23 Mar 2017

Hikurangi's hemp ready to harvest

From Afternoons with Jesse Mulligan, 1:13 pm on 23 March 2017

Hikurangi Enterprises' hemp trial is ready for harvest, and this Friday the Ruatoria community can come and smell, touch and smoke the plant, and learn what it's all about.

The trust secured a licence from the Ministry of Health last year to establish a small trial crop of industrial hemp in Ruatoria.

Hikurangi Enterprises' Hemp Crop

Hikurangi Enterprises' Hemp Crop Photo: Hikurangi Enterprises

Now, about 5000 plants are ready to harvest.

Manu Caddie is the business development manager and told RNZ’s Jesse Mulligan the idea to start the crop began a couple of years ago with the aim to boost the local economy.

He says most local farms grow sheep or beef, with a bit of forestry and none had particularly high value or were creating lots of jobs.

The trust went through the process of getting a licence and the crop was put in last year. He says there was a fair bit of red tape to get the licence.

“There’s quite a lot of rules around where you can grow it and how you have to hide it, you’ve got tell the police.

“That sort of stuff is a bit challenging, not impossible though.”

The crop is not allowed to be seen from a main road, or be too close to a school, and must be covered or protected in some cases.

While the regulations treat hemp as if it’s a drug, there’s no chance of getting high from it.

Caddie says the strain they grow has 0.1 percent THC, the main psychoactive substance in marijuana, well below what would give you a hit.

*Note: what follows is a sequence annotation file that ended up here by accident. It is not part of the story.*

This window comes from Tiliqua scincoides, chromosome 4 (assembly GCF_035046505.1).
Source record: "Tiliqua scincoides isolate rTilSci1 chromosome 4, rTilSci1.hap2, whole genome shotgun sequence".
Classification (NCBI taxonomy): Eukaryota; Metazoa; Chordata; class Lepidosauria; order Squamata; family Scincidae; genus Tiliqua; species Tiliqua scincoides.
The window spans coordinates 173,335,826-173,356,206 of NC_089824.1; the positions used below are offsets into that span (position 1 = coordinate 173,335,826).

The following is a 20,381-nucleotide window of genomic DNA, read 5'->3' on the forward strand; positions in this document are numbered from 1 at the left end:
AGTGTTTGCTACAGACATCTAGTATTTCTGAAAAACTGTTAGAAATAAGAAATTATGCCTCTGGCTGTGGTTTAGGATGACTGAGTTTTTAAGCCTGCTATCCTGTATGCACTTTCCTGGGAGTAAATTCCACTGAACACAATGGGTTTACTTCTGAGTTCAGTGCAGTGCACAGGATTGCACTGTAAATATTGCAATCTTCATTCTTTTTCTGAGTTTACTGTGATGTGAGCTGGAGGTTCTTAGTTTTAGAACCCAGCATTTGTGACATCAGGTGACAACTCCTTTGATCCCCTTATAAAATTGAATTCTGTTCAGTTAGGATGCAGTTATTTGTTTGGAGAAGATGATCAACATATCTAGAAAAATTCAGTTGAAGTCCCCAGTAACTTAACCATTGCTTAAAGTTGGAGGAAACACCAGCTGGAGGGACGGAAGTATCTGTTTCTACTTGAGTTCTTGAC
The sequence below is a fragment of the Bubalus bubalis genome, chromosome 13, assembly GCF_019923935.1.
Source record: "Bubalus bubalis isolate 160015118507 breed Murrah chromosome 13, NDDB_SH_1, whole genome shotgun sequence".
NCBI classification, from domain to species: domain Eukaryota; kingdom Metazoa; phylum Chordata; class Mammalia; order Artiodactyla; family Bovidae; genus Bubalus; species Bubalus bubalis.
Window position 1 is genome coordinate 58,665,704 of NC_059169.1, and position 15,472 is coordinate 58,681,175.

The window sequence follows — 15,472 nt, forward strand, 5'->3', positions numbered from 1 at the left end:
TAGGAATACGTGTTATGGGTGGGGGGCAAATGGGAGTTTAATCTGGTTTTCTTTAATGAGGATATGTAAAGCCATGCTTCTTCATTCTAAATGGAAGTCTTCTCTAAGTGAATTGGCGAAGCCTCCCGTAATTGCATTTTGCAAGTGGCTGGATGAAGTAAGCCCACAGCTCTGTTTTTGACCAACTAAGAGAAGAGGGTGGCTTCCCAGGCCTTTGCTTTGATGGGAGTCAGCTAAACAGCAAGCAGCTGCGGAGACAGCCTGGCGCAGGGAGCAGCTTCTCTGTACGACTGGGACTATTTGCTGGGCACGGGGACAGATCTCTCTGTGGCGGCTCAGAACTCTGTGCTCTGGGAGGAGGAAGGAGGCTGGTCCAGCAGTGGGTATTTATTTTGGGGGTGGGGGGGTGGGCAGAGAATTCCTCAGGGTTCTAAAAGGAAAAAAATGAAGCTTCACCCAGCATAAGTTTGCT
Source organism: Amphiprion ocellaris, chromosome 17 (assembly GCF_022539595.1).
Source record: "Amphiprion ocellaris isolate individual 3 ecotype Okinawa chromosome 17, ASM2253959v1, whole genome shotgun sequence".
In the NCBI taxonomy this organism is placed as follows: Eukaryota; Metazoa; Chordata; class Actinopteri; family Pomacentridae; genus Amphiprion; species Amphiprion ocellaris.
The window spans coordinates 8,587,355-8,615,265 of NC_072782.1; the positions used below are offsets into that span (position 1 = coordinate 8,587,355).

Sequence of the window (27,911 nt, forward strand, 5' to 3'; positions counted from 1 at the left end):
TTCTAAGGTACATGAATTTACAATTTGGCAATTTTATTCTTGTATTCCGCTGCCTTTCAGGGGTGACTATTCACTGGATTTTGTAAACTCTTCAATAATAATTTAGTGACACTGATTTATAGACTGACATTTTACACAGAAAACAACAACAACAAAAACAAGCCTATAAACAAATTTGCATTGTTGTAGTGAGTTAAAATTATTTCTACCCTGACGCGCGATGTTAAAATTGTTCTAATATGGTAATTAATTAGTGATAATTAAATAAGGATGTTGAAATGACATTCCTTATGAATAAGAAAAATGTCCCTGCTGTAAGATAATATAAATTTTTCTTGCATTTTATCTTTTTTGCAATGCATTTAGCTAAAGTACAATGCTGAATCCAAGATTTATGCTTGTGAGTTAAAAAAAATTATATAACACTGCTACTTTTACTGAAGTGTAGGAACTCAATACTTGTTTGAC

“You’d need a joint the size of a power pole but you’d probably suffer excruciating headaches before you got to the end of that, so you’re never going to get high from it.”

He says there is a risk of cross-pollination between the hemp and other local marijuana crops being grown for the black market.

“If theirs cross-pollinates with ours and raises the THC levels then we have to destroy the crop. So it’s something that we’re careful about.”

But Caddie is confident that marijuana will eventually be decriminalised.

“When it’s decriminalised the black market crops won’t have as much value.

“That will mean those families (growing it) are without that income. There’s a lot of skills in the community to grow the plant so if we can grow it in a way that does create jobs.”

He says their efforts are focused on the medicinal aspects of hemp, while others grow it for its seeds or fibres.

Caddie says there’s a lot of work to be done, but also lots of opportunities.

The harvest will take place this Friday and those interested should to meet at EIT campus Ruatoria on Hekiera Street at 8.30am to travel to the location.

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